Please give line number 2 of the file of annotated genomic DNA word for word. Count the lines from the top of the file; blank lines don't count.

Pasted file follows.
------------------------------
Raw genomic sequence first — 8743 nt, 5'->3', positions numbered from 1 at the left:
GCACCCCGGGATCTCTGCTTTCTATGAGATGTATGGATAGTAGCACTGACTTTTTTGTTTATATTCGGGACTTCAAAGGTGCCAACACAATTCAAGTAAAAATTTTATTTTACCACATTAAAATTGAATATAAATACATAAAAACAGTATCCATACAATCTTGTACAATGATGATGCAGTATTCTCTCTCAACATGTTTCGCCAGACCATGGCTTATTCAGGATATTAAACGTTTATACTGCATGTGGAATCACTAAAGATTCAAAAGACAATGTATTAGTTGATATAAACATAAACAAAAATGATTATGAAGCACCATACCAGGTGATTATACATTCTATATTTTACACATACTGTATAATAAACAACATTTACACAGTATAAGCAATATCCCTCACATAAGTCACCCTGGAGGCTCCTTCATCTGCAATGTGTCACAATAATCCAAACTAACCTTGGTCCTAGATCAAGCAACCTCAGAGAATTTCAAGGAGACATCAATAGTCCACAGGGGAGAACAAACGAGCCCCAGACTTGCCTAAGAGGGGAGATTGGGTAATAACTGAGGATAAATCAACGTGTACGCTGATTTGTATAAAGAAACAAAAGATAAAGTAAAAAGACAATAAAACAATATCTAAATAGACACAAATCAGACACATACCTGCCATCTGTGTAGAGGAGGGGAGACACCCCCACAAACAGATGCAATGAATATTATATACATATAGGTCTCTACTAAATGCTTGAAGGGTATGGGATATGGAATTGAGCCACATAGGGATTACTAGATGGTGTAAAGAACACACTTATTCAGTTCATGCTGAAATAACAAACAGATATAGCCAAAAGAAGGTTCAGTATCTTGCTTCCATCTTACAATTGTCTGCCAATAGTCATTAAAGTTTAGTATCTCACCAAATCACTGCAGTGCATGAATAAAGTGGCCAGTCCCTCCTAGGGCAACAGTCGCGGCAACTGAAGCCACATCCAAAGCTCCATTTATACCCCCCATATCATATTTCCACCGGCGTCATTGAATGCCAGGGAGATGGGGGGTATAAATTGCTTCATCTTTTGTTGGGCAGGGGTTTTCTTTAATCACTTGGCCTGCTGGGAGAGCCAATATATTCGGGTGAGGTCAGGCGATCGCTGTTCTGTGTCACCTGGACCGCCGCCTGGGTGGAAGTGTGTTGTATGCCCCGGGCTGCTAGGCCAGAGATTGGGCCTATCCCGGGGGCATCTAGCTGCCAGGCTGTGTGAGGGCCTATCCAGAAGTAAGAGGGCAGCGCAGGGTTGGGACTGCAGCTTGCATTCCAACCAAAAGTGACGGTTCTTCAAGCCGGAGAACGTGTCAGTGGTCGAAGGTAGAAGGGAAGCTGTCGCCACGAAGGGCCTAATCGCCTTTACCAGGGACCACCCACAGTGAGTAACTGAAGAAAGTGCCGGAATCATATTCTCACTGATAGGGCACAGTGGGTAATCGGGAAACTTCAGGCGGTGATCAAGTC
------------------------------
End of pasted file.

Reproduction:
GCACCCCGGGATCTCTGCTTTCTATGAGATGTATGGATAGTAGCACTGACTTTTTTGTTTATATTCGGGACTTCAAAGGTGCCAACACAATTCAAGTAAAAATTTTATTTTACCACATTAAAATTGAATATAAATACATAAAAACAGTATCCATACAATCTTGTACAATGATGATGCAGTATTCTCTCTCAACATGTTTCGCCAGACCATGGCTTATTCAGGATATTAAACGTTTATACTGCATGTGGAATCACTAAAGATTCAAAAGACAATGTATTAGTTGATATAAACATAAACAAAAATGATTATGAAGCACCATACCAGGTGATTATACATTCTATATTTTACACATACTGTATAATAAACAACATTTACACAGTATAAGCAATATCCCTCACATAAGTCACCCTGGAGGCTCCTTCATCTGCAATGTGTCACAATAATCCAAACTAACCTTGGTCCTAGATCAAGCAACCTCAGAGAATTTCAAGGAGACATCAATAGTCCACAGGGGAGAACAAACGAGCCCCAGACTTGCCTAAGAGGGGAGATTGGGTAATAACTGAGGATAAATCAACGTGTACGCTGATTTGTATAAAGAAACAAAAGATAAAGTAAAAAGACAATAAAACAATATCTAAATAGACACAAATCAGACACATACCTGCCATCTGTGTAGAGGAGGGGAGACACCCCCACAAACAGATGCAATGAATATTATATACATATAGGTCTCTACTAAATGCTTGAAGGGTATGGGATATGGAATTGAGCCACATAGGGATTACTAGATGGTGTAAAGAACACACTTATTCAGTTCATGCTGAAATAACAAACAGATATAGCCAAAAGAAGGTTCAGTATCTTGCTTCCATCTTACAATTGTCTGCCAATAGTCATTAAAGTTTAGTATCTCACCAAATCACTGCAGTGCATGAATAAAGTGGCCAGTCCCTCCTAGGGCAACAGTCGCGGCAACTGAAGCCACATCCAAAGCTCCATTTATACCCCCCATATCATATTTCCACCGGCGTCATTGAATGCCAGGGAGATGGGGGGTATAAATTGCTTCATCTTTTGTTGGGCAGGGGTTTTCTTTAATCACTTGGCCTGCTGGGAGAGCCAATATATTCGGGTGAGGTCAGGCGATCGCTGTTCTGTGTCACCTGGACCGCCGCCTGGGTGGAAGTGTGTTGTATGCCCCGGGCTGCTAGGCCAGAGATTGGGCCTATCCCGGGGGCATCTAGCTGCCAGGCTGTGTGAGGGCCTATCCAGAAGTAAGAGGGCAGCGCAGGGTTGGGACTGCAGCTTGCATTCCAACCAAAAGTGACGGTTCTTCAAGCCGGAGAACGTGTCAGTGGTCGAAGGTAGAAGGGAAGCTGTCGCCACGAAGGGCCTAATCGCCTTTACCAGGGACCACCCACAGTGAGTAACTGAAGAAAGTGCCGGAATCATATTCTCACTGATAGGGCACAGTGGGTAATCGGGAAACTTCAGGCGGTGATCAAGTC